Keep the smart handbags and accessories that also get rare outings, wrapped in tissue paper and stored on a shelf in the spare wardrobe where they won't get squashed. Also, if going to be long time between uses, stuff handbags and shoe toes with tissue paper (or newspaper, but cover outside with tissue to prevent marking) to keep their shape. (And store hats in proper hat boxes, they are cheap, with the crown gently stuffed as before).

    Don't overcrowd the hanging space.

    Fold clothes being stored flat properly, to prevent bad creases in wrong spots. And try to keep folded piles from getting too high - between weight of clothes causing creases and difficulty getting at clothes on bottom, it's not good.

    We use the cedarwood blocks in the spare room and linen cupboard, but in our room, I clip the lavendar buds from the garden when just finished flowering (better for plants anyway) and dry these in bunches. Then I put some in the wardrobe to keep moths etc out and keep clothes smelling nice.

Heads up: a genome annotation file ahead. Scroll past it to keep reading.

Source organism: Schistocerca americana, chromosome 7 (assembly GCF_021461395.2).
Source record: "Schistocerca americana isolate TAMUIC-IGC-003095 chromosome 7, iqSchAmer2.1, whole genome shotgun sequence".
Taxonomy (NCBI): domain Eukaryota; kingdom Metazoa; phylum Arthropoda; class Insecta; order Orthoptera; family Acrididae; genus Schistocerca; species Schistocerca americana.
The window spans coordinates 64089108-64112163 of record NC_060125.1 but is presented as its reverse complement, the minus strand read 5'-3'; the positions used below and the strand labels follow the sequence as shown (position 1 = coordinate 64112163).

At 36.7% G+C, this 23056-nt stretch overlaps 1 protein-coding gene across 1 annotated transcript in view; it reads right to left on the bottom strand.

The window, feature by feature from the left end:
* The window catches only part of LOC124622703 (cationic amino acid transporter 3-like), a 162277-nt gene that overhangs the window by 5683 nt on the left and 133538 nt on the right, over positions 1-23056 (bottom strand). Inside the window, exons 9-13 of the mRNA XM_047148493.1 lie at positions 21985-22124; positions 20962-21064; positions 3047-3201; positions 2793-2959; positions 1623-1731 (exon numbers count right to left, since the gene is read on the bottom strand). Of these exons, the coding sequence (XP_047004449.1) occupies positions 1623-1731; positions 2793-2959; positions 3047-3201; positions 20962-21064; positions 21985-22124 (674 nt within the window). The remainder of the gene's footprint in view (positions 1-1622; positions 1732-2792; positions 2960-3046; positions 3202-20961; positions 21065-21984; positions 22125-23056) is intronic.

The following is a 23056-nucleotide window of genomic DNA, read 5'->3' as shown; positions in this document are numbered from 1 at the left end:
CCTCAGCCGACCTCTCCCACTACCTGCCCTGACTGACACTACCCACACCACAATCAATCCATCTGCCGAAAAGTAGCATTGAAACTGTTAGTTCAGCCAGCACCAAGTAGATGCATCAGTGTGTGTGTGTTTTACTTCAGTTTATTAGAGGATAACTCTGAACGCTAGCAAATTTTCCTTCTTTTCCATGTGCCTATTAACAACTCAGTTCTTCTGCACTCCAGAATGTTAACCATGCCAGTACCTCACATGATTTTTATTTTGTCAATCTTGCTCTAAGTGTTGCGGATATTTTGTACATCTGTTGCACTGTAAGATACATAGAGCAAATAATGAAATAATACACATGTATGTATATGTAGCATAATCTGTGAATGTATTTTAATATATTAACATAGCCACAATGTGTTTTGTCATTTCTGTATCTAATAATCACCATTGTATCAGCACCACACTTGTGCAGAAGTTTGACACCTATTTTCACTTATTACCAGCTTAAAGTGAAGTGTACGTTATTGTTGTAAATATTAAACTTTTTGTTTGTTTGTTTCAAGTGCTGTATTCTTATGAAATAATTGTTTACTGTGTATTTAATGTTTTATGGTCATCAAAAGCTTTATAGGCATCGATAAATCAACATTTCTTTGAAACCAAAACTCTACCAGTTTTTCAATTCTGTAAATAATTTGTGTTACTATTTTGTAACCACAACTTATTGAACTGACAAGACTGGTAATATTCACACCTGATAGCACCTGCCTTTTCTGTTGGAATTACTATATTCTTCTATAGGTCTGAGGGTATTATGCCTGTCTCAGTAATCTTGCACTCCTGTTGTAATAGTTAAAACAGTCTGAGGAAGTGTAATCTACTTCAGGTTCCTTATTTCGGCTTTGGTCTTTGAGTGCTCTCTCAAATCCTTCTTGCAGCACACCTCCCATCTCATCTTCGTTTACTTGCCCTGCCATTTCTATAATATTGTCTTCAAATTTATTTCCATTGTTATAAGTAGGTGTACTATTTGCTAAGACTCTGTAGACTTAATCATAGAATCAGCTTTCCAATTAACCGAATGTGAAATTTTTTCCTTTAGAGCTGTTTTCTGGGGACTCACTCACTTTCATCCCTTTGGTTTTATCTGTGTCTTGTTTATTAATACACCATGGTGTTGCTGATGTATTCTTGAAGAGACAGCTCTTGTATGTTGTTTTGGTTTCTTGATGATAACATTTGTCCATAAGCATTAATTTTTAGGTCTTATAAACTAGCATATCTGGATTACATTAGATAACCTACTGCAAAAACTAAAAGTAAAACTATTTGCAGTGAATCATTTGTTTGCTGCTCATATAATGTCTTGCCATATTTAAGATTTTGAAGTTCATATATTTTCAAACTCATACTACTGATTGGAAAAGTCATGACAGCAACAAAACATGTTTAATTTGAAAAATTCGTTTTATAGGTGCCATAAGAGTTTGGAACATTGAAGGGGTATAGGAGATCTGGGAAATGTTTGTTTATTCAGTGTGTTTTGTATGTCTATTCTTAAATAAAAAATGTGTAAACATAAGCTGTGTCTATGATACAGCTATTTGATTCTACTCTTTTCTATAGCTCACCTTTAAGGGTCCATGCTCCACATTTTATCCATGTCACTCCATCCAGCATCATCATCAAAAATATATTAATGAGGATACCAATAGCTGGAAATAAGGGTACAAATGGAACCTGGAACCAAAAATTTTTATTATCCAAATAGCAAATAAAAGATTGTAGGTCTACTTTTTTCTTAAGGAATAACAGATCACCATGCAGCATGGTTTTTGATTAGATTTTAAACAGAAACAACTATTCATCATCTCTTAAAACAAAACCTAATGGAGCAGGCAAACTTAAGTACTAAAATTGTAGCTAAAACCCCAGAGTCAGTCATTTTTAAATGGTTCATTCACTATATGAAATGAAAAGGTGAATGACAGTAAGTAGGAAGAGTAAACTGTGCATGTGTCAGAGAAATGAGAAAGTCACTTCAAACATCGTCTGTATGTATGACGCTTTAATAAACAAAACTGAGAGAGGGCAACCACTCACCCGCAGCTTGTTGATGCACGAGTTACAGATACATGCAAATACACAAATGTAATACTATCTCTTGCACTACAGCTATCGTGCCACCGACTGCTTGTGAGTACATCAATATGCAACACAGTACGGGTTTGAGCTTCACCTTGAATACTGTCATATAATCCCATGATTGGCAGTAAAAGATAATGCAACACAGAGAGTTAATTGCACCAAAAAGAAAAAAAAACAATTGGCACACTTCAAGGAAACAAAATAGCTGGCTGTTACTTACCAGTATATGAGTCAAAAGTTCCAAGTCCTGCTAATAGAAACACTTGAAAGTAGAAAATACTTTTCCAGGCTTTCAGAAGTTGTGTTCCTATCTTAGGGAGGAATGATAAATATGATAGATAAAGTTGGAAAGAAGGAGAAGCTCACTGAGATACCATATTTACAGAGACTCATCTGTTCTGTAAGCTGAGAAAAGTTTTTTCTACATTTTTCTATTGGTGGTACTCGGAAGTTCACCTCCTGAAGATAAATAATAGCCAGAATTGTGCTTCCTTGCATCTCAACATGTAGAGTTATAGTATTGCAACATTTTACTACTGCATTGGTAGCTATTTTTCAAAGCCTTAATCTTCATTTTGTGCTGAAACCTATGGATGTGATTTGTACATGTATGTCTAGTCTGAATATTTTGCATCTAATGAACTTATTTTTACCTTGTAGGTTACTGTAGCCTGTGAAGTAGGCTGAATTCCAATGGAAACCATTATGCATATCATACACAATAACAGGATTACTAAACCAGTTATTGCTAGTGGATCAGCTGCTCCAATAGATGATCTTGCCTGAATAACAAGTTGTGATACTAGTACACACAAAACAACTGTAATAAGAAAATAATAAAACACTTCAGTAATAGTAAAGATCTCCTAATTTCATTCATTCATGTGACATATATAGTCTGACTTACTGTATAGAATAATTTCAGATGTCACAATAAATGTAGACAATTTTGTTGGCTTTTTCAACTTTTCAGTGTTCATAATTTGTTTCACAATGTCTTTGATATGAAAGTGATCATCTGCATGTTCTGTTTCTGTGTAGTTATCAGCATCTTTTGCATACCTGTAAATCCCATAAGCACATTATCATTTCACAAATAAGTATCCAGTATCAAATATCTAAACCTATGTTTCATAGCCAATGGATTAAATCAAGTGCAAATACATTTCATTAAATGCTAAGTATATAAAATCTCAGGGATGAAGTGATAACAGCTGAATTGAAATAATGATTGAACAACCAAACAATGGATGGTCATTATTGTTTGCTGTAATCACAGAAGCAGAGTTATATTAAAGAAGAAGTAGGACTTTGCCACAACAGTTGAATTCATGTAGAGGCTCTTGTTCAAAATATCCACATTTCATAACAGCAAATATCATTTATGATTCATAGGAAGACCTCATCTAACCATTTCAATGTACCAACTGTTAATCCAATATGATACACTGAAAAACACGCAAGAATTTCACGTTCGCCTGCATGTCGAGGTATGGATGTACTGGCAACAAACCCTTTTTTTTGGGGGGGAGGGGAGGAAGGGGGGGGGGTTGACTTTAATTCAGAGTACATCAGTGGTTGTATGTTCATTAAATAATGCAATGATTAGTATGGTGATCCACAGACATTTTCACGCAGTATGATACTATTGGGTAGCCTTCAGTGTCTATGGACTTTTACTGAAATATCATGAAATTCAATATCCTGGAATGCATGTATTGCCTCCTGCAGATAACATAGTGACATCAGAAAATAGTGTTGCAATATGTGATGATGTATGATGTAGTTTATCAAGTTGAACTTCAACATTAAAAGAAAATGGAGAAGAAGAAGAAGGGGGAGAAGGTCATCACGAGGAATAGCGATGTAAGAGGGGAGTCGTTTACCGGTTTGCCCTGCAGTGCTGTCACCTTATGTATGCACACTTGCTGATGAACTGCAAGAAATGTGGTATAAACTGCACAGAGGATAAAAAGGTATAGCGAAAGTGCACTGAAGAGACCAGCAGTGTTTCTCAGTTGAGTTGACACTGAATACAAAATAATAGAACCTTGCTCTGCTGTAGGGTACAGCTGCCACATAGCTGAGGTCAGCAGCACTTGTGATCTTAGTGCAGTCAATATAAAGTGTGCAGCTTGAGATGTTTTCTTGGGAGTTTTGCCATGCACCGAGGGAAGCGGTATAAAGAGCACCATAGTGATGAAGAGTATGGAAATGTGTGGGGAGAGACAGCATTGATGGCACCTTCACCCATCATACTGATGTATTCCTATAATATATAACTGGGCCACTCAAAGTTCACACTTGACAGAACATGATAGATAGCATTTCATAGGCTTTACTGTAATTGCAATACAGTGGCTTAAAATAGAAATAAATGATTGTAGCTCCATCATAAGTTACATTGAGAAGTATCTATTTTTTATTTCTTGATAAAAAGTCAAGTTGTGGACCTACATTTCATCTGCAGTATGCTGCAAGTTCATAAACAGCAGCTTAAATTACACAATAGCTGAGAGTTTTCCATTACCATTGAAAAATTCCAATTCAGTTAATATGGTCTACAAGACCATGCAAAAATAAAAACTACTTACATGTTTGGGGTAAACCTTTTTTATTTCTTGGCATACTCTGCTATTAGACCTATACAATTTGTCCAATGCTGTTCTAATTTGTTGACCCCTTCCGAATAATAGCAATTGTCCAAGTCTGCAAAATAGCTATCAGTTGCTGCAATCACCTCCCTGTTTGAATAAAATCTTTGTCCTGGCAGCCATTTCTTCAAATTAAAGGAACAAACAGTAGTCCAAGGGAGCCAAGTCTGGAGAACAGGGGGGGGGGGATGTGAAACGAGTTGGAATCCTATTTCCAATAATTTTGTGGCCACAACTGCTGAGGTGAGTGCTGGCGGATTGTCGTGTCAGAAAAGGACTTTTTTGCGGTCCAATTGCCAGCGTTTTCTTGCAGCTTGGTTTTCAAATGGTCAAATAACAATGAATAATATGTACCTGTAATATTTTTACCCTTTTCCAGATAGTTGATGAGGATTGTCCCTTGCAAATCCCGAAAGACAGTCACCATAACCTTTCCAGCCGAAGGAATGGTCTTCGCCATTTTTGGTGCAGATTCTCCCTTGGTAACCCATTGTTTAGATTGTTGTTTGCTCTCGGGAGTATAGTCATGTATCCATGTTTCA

Only EVER wash natural fibres (cotton, wool, linen) in non-biological washing powder. Biological is fine for synthetic fabrics, or ones with a mixture. But bio will eat away at natural fibres over time so anything with a high percentage of natural fibres should be treated with non-bio.

    Instead of fabric softener, use some distilled malt vinegar for towels (FS stops them soaking up water) and I tend to use it on natural fibre items also. It doesn't leave any vinegar smell. I also usually add a couple of drops of tea tree or lavendar essential oil to the fabric softener slot with the vinegar.
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  • ubamother
    ubamother Posts: 1,190 Forumite
    if your trouser hem goes at work, don't leave it until you get home to repair as it will have damaged the fold by then and won't repair well. If desperate shove a staple in with the smooth bit of the staple on the inside so you don't catch your leg and not much shows on the outside. No-one will notice and you'll stop damage.